As discussed in section III.F, DOE is amending 10 CFR part 430 subpart B, appendix D and appendix D1 in today's final rule to clarify the cycle settings used for testing, the requirements for the gas supply, the installation conditions for console lights, the method for measuring the drum capacity, the maximum allowable scale range, and the allowable use of a relative humidity meter. Because the amendments to clarify the test procedures would not change the actual testing method and provide additional options for instrumentations while requiring the same resolution and accuracy, DOE has determined that these amendments will not result in any added test burden on manufacturers as compared to the existing DOE clothes dryer test procedures in 10 CFR part 430, subpart B, appendix D and appendix D1. In addition, DOE is adopting these same provisions in newly created appendix D2. As discussed above, the newly created appendix D2 will not be required for use to determine compliance with the January 1, 2015 energy conservation standards for clothes dryers. For the same reasons discussed above, DOE has determined that amendments to clarify the cycle settings used for testing, the requirements for the gas supply, the installation conditions for console lights, the method for measuring the drum capacity, the maximum allowable scale range, and the allowable use of a relative humidity meter, will not result in any added test burden on manufacturers.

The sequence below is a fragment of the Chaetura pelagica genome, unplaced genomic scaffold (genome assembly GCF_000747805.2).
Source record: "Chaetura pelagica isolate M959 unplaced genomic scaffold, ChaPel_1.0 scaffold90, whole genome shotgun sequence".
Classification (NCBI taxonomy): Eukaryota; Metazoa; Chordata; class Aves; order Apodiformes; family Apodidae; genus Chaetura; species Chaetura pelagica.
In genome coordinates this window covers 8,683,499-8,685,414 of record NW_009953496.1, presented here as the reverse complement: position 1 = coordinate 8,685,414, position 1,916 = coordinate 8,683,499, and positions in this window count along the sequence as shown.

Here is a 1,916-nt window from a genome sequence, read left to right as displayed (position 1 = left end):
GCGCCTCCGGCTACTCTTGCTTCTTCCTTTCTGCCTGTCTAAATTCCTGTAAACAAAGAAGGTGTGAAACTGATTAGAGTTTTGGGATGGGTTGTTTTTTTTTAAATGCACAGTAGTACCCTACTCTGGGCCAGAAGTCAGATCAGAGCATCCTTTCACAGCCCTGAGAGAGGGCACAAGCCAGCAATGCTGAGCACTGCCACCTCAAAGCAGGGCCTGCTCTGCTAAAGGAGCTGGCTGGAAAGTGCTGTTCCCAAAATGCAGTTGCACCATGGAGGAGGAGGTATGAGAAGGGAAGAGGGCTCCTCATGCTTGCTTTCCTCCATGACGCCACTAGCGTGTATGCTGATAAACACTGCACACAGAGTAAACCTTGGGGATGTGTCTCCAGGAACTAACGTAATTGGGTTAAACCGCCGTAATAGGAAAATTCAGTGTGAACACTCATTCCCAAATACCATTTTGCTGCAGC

With regards to the amendments for standby and off mode power consumption, DOE concluded in the January 2011 Final Rule that the amended test procedure would produce test results that measure the standby mode and off mode power consumption of covered products during a representative average use cycle as well as annual energy consumption, and that the test procedure would not be unduly burdensome to conduct.76 FR 972, 1020 (Jan. 6, 2011). The amendments to the DOE clothes dryer test procedure for standby mode and off mode are based on an updated version of IEC Standard 62301, IEC Standard 62301 (Second Edition), which has been the subject of significant review and input from interested parties and, thus, continues to be an internationally accepted test standard for measuring standby mode and off mode power consumption. In the January 2013 NOPR, DOE stated that the provisions of IEC Standard 62301 (Second Edition) that it proposed to incorporate by reference provide a means to measure power consumption with greater accuracy and repeatability than the provisions from IEC Standard 62301 (First Edition) that were adopted in the January 2011 Final Rule. DOE tentatively concluded in the January 2013 NOPR that the proposed amendments would also provide measurements representative of average consumer use of the product under test. 78 FR 152, 177 (Jan. 2, 2013). DOE also noted that interested parties have commented that the testing methods in IEC Standard 62301 (Second Edition) would not be unduly burdensome to conduct. 77 FR 28805, 28812 (May 16, 2012); 76 FR 58346, 58350 (Sept. 20, 2011); 77 FR 13888, 13893 (March 7, 2012). The potential for increased test burden for certain power consumption measurements is also offset by more reasonable requirements for testing equipment, while maintaining measurement accuracy deemed acceptable and practical by voting members for IEC Standard 62301 (Second Edition). For these reasons, DOE tentatively concluded in the January 2013 NOPR that the proposed amendments would produce test results that measure the standby mode and off mode power consumption during representative use, and that the test procedures would not be unduly burdensome to conduct. 78 FR 152, 177 (Jan. 2, 2013).